A ground unit has a full strength side and a reduced strength side. When a full strength unit suffers a loss, it is reduced. If a reduced strength unit suffers a loss, it is eliminated. Ground units are broken down into two groups: Leg and Mobile. Leg units are infantry, paratroop, and garrison forces. Mobile units are motorized and tank forces.
There are two types of air units: Fighter and Bomber. A fighter or bomber can attack an air or naval unit, or provide air support to a ground combat. A fighter can also escort or intercept an air or naval unit. A bomber can also bomb a factory.
There are two categories of naval units: Warship and Convoy. There are two types of warship units: Carrier and Surface. A Warship unit can attack, escort, or intercept a naval unit. It can also provide naval support in an amphibious invasion. A Convoy unit is used for supply or naval transport purposes.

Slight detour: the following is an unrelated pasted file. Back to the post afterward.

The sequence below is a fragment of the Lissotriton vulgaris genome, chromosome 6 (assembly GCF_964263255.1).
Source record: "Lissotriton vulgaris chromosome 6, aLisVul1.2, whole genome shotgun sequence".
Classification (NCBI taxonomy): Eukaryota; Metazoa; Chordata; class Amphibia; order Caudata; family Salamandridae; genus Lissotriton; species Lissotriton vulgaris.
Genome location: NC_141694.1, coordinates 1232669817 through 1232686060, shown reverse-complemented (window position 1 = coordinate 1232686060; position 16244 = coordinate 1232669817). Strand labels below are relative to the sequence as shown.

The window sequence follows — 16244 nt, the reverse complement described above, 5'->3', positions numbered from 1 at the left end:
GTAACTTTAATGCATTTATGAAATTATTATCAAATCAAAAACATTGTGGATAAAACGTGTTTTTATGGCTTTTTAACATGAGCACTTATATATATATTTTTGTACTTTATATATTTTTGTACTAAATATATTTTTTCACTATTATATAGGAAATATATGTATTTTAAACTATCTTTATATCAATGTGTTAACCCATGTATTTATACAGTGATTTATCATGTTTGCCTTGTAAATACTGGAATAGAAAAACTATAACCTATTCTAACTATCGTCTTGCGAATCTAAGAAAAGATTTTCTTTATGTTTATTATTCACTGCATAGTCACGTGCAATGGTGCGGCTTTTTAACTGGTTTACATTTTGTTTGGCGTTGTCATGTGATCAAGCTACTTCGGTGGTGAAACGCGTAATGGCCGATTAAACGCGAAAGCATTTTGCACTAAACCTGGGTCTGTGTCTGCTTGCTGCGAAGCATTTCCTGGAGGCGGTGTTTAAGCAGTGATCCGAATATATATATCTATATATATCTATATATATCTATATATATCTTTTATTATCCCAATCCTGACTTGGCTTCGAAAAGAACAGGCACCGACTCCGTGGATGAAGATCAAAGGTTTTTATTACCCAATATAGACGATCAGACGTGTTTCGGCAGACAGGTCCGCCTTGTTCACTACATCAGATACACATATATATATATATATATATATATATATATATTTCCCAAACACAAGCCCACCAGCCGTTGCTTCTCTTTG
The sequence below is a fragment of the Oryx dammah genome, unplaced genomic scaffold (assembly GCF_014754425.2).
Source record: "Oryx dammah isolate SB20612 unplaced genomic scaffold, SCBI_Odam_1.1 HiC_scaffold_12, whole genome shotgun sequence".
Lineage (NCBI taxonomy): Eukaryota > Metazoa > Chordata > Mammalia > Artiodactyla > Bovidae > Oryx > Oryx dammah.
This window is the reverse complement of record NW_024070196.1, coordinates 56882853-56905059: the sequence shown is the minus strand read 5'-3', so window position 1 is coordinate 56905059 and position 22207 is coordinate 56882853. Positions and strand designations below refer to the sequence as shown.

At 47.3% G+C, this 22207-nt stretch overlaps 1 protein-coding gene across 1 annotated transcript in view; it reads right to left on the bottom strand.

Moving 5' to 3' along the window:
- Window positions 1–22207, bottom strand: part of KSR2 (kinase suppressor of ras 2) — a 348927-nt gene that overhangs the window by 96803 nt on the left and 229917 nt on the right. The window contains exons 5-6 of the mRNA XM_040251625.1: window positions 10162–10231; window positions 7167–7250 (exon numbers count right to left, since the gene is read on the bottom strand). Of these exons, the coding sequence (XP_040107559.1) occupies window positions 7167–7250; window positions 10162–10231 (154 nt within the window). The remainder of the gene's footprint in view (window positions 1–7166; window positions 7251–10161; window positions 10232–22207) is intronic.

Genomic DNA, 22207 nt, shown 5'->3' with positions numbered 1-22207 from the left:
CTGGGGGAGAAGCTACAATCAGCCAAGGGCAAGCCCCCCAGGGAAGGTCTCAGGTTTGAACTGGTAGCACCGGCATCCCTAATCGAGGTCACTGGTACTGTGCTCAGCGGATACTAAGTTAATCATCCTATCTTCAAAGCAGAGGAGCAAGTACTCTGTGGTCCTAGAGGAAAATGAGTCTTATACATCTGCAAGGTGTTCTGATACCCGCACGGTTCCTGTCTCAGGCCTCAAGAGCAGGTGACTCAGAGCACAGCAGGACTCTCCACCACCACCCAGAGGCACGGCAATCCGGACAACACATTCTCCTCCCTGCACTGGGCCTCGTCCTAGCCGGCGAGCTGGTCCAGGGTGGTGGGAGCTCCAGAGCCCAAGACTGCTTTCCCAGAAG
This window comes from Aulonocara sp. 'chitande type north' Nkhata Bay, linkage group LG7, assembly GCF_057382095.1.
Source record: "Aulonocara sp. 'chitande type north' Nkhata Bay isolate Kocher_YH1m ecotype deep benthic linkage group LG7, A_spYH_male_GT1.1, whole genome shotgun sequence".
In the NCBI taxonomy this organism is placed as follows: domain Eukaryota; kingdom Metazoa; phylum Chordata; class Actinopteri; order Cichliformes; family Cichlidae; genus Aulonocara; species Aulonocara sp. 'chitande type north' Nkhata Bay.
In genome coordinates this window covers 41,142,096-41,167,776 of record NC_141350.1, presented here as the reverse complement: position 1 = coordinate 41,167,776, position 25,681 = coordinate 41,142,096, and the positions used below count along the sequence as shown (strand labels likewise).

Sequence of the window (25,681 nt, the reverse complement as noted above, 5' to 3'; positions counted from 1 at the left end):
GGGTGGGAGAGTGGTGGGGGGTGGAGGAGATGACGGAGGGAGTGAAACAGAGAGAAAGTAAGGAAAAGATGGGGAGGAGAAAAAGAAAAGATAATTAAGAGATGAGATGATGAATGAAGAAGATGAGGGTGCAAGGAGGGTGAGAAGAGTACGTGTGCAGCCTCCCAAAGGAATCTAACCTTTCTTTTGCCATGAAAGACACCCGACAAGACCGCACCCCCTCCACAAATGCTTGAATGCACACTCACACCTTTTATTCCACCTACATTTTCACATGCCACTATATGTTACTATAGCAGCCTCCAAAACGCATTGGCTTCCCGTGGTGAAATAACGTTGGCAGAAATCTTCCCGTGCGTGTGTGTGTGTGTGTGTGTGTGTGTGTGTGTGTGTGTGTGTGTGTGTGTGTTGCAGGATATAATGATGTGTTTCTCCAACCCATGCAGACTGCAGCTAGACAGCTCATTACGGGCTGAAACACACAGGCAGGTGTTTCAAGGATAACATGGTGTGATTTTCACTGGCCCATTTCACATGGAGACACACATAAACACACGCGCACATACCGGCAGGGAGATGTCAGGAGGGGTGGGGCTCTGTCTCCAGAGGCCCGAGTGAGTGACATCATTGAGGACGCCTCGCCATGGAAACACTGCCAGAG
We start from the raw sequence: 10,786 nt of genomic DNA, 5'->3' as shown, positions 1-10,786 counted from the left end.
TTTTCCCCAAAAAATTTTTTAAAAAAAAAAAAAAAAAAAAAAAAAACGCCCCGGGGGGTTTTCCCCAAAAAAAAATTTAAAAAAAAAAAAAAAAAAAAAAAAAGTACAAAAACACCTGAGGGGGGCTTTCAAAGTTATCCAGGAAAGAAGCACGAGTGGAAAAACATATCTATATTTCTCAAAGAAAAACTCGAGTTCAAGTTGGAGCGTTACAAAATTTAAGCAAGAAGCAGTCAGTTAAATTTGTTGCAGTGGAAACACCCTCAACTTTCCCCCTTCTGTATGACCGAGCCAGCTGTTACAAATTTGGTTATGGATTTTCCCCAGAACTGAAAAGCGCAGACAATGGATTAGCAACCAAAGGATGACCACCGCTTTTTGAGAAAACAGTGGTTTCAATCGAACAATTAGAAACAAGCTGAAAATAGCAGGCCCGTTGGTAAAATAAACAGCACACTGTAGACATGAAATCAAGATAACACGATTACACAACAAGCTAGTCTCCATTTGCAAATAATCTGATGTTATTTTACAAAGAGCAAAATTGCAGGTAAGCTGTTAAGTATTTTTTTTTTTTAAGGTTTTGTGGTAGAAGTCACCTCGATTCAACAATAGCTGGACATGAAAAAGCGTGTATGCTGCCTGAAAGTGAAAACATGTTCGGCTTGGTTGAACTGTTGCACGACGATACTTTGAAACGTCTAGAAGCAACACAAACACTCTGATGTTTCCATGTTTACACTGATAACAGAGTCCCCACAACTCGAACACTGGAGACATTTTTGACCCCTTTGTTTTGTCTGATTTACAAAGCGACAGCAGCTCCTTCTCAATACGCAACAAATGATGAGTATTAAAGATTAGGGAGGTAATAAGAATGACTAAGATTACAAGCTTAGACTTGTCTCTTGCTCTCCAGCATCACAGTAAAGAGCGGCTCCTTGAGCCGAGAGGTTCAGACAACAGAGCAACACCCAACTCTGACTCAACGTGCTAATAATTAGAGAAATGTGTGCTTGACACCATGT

Stacking: A hex can have one of each of the following units: bomber, convoy, fighter, ground, and warship. Stacking limits are always in effect, with few exceptions. Therefore, friendly armies could get in each other’s way.
Movement: There are two kinds of movement: Strategic and Operational. Strategic allows a unit to move any distance along a contiguous rail or road. Operational allows a unit to move up to its movement allowance.
There are no movement allowance numbers on the counters. There are only two values to remember, eight and ten. Leg ground units have an allowance of eight, and every other kind of unit (including air and naval) has an allowance of ten.